In terms of the use of the Hail Mary as a prayer, Hahn’s argument faces the same challenge as Luke 1:28 (see above).
Finally, Hahn finds an implicit connection between Elizabeth’s greeting of Mary, and the welcoming of the Ark into Jerusalem in 2 Samuel 6 (see below).
Mary’s Song to God (Luke 1:46-56)
In Luke 1:46-56, Mary sings a song of praise to God in response to what he has done for her:
And Mary said, “My soul magnifies the Lord, and my spirit rejoices in God my Savior, for he has looked on the humble estate of his servant. For behold, from now on all generations will call me blessed; for he who is mighty has done great things for me, and holy is his name.
Luke 1:46-49 (ESV)
In this passage, Hahn emphasises the words ‘from now on all generations will call me blessed’ as a justification for holding Mary in supremely high regard, due to her own unique and holy nature.
On this occasion, the word ‘blessed’ translates the term makarizō which has the root meaning ‘happy’.25 It is the same term that Jesus uses in the beatitudes. So the term ‘blessed’ again has the connotation of receiving something good from someone else, as opposed to being uniquely qualified to receive it.
On the other hand, Hahn’s interpretation introduces significant tensions with other explicit portions of the same passage: Mary refers to herself as having a ‘humble estate’, ‘hungry’ and receiving God’s ‘mercy’.
Implicit Catholic Arguments from the Bible
At this point, it might appear that Hahn’s arguments from the Bible for the Catholic view of Mary are quite weak. The passages that explicitly reference Jesus’ Mother either contain no explicit Catholic teachings, or heavily qualified ones. Meanwhile, Catholic views often introduce significant tensions with the explicit content of those passages.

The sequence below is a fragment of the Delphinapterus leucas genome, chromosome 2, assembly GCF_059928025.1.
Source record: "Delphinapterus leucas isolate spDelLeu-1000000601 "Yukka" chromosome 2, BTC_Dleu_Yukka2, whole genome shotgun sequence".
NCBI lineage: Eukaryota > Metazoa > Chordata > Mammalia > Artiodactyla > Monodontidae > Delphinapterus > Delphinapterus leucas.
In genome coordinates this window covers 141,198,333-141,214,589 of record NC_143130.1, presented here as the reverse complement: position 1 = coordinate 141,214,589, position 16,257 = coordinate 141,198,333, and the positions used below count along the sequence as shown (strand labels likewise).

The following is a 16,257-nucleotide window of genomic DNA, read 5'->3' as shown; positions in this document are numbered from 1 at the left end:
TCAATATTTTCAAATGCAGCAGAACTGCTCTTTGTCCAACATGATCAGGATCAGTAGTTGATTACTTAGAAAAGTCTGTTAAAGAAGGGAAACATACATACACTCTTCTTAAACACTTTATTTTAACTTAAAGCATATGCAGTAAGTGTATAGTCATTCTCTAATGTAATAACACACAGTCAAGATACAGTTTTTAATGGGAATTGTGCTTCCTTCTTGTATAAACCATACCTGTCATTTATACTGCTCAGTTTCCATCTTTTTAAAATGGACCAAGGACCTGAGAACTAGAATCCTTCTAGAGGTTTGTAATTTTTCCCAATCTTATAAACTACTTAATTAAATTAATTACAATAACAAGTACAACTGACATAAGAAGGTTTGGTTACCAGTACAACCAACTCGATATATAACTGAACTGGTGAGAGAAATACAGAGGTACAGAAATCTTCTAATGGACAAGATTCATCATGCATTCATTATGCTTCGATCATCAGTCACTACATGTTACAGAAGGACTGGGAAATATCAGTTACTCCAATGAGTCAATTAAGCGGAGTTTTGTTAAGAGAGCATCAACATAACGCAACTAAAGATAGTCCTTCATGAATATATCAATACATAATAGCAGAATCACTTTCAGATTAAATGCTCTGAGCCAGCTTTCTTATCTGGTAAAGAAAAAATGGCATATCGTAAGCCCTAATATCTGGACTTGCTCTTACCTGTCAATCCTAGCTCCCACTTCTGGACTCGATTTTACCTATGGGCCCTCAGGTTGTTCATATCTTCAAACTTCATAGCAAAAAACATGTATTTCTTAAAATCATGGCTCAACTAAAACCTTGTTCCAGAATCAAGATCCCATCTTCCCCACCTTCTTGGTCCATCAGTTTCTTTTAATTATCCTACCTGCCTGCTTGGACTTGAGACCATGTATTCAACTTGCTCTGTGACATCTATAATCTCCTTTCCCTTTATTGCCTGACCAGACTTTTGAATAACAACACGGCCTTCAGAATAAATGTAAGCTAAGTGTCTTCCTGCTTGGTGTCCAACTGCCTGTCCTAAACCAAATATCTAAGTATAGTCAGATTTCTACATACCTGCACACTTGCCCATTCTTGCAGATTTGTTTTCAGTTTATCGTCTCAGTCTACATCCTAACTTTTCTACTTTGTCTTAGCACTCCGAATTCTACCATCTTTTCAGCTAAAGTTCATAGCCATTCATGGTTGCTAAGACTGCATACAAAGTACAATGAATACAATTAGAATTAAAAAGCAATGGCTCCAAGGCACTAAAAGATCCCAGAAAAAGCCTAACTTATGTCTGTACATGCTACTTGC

And yet, Hahn himself admits that the Bible lacks explicit Catholic teachings about Mary. Quoting Cardinal Newman:
“It is sometimes asked, Why do not the sacred writers mention our Lady’s greatness? I answer, she was, or may have been alive, when the apostles and evangelists wrote” (Ibid, Chapter 3)
As a mother ‘par excellence’, Mary is supremely ‘elusive’.26
If Hahn does not support his views with explicit teachings from the Bible, how does he make his overall case?
In his first chapter, Hahn outlines the core of his argument. Here he introduces the theological category of ‘types’ in the Bible:
So what is a type? A type is a real person, place, thing, or event in the Old Testament that foreshadows something greater in the New Testament. (Ibid, Chapter 1)27
He then provides explicit biblical support for ‘types’ by quoting passages such as:
Yet death reigned from Adam to Moses, even over those whose sinning was not like the transgression of Adam, who was a type of the one who was to come.
Romans 5:14 (ESV)
So, can we derive Catholic teachings about Mary from New Testament passages (like the one above) that discuss how Mary fulfills Old Testament types? Not quite: